November 14, 2012, Vancouver and New York— Today, four torture survivors filed a complaint against Canada with the United Nations Committee against Torture for the country’s failure to investigate and prosecute former President George W. Bush during his visit to British Columbia last year. As a signatory to the Convention against Torture, Canada has an obligation to investigate and prosecute a torture suspect on its soil. This is the first time a complaint concerning torture allegations against a high-level U.S. official has been filed with the U.N. Committee. The Canadian Centre for International Justice (CCIJ) and the U.S.-based Center for Constitutional Rights (CCR) filed the complaint on the men’s behalf.
“Canada has the jurisdiction and the obligation to prosecute a torture suspect present in Canada, including a former head of state, and even one from a powerful country,” said Matt Eisenbrandt, CCIJ’s Legal Director. “Canada’s failure to conduct a criminal investigation and prosecution against Mr. Bush when there was overwhelming evidence against him constitutes a clear violation of its international obligations and its own policy not to be a safe haven for torturers.”
The four men – Hassan bin Attash, Sami el-Hajj, Muhammed Khan Tumani and Murat Kurnaz – found their long quest for justice stymied in October 2011. Canada’s Attorney General refused to conduct a criminal investigation against Mr. Bush, and the Attorney General of British Columbia swiftly intervened to shut down a private criminal prosecution submitted to a provincial court in her jurisdiction during Mr. Bush’s visit. This occurred despite the groups’ submission of a 69-page draft indictment and approximately 4000 pages of evidence against Bush consisting of extensive reports and investigations conducted by multiple U.S. agencies and the United Nations.
The Committee against Torture can require Canada to explain the actions that led to the case being closed without any investigation and can then issue a decision on whether Canada has breached its obligations under the convention. If the committee finds Canada in violation, it can specify appropriate remedial measures.
“Through this process, the world can learn whether Canada’s actions were grounded in law or in politics. Canada’s refusal to investigate and prosecute George W. Bush marked a low-point in the ongoing struggle to end impunity for torturers and denied these men the opportunity to achieve some measure of justice,” said Katherine Gallagher, Senior Staff Attorney at CCR and legal representative for the men.“They now call upon the Committee to send a clear message that states must uphold their obligations under the Convention against Torture and cannot allow other factors – including political considerations – to interfere with the commitment to end impunity for torturers.”
Ratified by 153 countries around the world, the U.N. Convention against Torturerequires states to investigate alleged torturers present on their soil and submit them for prosecution—or extradite them to another country for prosecution. Canada implemented this provision of the Convention into its domestic criminal code and explicitly authorizes prosecution for torture occurring outside Canadian borders. Canada, along with 55 other countries, allows individuals to file petitions with the U.N. Committee for alleged breaches of the Convention; the United States has not signed on to this provision.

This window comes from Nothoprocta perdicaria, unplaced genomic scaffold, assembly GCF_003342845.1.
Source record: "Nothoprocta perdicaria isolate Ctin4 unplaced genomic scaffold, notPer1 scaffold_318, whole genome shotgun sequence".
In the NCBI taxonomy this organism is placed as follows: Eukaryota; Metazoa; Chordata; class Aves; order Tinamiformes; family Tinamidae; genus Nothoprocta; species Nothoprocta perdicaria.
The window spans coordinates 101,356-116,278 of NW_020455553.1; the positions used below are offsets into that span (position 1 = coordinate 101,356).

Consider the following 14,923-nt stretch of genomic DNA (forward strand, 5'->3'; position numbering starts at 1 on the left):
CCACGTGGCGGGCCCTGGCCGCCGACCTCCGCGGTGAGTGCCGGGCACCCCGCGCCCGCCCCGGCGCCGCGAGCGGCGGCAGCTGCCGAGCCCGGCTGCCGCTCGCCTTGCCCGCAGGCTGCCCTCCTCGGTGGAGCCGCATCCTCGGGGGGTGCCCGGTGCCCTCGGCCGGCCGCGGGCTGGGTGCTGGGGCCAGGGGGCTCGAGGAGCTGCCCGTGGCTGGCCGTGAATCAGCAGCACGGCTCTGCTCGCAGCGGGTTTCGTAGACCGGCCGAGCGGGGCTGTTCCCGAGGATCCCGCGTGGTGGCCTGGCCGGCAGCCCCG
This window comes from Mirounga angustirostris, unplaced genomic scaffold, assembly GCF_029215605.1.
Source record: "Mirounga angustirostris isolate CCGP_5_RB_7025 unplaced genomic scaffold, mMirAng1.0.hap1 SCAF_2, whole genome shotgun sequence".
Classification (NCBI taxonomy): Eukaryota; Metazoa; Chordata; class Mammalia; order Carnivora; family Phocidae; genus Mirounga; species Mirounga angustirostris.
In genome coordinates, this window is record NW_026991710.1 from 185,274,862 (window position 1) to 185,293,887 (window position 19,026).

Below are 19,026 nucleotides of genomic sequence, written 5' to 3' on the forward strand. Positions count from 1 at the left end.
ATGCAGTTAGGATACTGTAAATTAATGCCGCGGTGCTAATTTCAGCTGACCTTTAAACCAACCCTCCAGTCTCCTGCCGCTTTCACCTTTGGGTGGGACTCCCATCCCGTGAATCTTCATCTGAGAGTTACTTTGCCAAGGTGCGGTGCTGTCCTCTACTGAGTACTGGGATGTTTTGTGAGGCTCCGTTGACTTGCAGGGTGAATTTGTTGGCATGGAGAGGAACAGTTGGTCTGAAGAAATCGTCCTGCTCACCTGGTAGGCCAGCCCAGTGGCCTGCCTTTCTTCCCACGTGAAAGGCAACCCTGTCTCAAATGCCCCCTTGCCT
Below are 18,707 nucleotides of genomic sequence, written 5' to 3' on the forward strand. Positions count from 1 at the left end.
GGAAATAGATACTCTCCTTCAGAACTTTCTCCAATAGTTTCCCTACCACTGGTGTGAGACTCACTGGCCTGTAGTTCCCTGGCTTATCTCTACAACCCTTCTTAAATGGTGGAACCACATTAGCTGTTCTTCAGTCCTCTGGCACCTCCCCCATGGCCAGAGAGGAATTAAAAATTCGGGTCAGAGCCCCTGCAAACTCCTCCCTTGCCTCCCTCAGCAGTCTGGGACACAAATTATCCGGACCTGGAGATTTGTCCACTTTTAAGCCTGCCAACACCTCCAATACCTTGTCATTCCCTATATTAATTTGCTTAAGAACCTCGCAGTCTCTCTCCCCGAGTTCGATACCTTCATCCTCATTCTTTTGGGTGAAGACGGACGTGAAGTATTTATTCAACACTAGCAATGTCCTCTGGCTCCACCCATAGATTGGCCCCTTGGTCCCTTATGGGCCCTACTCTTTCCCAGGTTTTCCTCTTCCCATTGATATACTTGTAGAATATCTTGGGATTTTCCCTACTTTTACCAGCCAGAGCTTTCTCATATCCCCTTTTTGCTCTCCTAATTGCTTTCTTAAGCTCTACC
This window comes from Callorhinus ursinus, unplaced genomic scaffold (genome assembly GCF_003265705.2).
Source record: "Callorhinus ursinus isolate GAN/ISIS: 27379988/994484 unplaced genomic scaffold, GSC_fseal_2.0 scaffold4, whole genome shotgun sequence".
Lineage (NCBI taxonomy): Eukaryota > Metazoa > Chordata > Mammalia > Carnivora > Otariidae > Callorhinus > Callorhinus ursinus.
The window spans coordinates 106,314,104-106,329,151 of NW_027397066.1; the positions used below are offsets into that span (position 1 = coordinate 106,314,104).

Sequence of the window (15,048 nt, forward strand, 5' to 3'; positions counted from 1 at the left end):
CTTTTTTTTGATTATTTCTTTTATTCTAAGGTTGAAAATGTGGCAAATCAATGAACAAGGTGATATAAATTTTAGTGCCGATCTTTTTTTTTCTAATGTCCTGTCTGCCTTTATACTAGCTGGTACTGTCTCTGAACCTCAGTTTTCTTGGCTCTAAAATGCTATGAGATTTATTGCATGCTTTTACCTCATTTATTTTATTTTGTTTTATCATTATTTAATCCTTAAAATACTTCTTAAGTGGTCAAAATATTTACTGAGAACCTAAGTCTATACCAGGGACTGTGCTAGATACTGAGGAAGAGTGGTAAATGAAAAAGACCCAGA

In both Afghanistan and Guantánamo, the four men who submitted the complaint survived inhumane treatment including beatings, being hung from walls or ceilings, sleep, food and water deprivation, and exposure to extreme temperatures. U.S. officials eventually released Kurnaz after five years, and both el-Hajj, a reporter with Al-Jazeera, and Khan Tumani, 17 at the time of his detention, after approximately seven years, without ever bringing charges against them. Bin Attash, only 16 when he was detained, remains at Guantánamo, though he has never been formally charged with any wrongdoing.
Earlier this year, CCIJ and CCR submitted a report about the Bush torture case to the Committee against Torture during an examination of Canada’s compliance with the Convention. The Committee, in its concluding observations, called on the Canadian government to “take all necessary measures with a view to ensuring the exercise of the universal jurisdiction over persons responsible for acts of torture, including foreign perpetrators who are temporarily present in Canada.”
In February 2011, the Center for Constitutional Rights, on behalf of two survivors and supported by CCIJ and other human rights organizations, attempted to initiate criminal proceedings against Bush ahead of a scheduled visit to Switzerland. Bush cancelled the trip after news of the prosecution, and the apparent unwillingness of Swiss authorities to stop it, became known.
Read the complaint at CCR’s case page.
The Canadian Centre for International Justice works with survivors of genocide, torture and other atrocities to seek redress and bring perpetrators to justice. The CCIJ seeks to ensure that individuals present in Canada who are accused of responsibility for serious human rights violations are held accountable and their victims recognized, supported and compensated. For more information visit www.ccij.ca and follow @CCIJ_CCJI.
The Center for Constitutional Rights is dedicated to advancing and protecting the rights guaranteed by the United States Constitution and the Universal Declaration of Human Rights. Founded in 1966 by attorneys who represented civil rights movements in the South, CCR is a non-profit legal and educational organization committed to the creative use of law as a positive force for social change. Visit www.ccrjustice.org and follow @theCCR.